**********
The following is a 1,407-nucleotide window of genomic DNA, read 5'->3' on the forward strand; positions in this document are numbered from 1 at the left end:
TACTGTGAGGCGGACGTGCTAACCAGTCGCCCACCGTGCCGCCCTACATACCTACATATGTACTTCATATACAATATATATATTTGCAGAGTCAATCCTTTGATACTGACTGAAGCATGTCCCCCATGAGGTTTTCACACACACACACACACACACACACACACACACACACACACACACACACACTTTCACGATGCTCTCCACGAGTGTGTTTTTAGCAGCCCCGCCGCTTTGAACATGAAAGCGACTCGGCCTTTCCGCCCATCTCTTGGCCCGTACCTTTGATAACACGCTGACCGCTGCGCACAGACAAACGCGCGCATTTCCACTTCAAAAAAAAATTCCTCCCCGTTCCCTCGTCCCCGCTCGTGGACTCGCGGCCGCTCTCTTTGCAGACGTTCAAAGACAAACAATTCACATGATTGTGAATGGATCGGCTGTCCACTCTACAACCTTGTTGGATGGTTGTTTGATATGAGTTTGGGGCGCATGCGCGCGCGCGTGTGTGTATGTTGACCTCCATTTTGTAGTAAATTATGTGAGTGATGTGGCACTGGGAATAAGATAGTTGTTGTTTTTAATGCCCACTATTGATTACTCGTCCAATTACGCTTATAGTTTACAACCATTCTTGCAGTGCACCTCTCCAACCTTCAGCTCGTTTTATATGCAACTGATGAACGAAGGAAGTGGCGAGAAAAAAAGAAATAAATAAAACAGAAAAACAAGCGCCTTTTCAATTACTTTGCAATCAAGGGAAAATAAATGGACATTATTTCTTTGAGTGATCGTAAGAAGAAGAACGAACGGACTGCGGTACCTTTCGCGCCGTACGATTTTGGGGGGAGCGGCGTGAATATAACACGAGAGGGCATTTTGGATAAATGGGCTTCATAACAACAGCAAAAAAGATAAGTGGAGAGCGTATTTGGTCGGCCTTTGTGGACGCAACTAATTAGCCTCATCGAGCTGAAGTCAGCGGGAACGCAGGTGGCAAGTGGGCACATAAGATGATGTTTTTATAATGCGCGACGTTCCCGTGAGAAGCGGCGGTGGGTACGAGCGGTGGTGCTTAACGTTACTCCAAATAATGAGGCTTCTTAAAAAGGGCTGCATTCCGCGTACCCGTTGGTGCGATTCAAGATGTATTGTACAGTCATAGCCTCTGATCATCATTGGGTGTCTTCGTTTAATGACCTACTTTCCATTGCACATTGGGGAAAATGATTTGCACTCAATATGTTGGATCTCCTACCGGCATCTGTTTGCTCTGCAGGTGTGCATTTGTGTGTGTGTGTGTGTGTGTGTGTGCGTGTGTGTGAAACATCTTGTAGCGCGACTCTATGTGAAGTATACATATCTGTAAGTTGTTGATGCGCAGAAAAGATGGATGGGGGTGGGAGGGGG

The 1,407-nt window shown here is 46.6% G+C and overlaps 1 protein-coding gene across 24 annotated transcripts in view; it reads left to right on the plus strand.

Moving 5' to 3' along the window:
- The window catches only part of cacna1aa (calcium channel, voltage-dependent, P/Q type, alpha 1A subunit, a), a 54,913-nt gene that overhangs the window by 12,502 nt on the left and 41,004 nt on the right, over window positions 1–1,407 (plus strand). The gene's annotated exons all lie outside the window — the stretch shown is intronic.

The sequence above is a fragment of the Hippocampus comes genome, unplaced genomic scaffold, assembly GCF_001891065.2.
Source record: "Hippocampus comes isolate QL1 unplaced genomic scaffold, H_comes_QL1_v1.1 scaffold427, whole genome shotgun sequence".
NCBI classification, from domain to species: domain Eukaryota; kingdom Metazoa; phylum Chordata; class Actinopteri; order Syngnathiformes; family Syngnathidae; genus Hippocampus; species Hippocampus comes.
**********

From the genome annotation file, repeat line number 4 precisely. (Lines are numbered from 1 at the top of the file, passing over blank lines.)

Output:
Moving 5' to 3' along the window: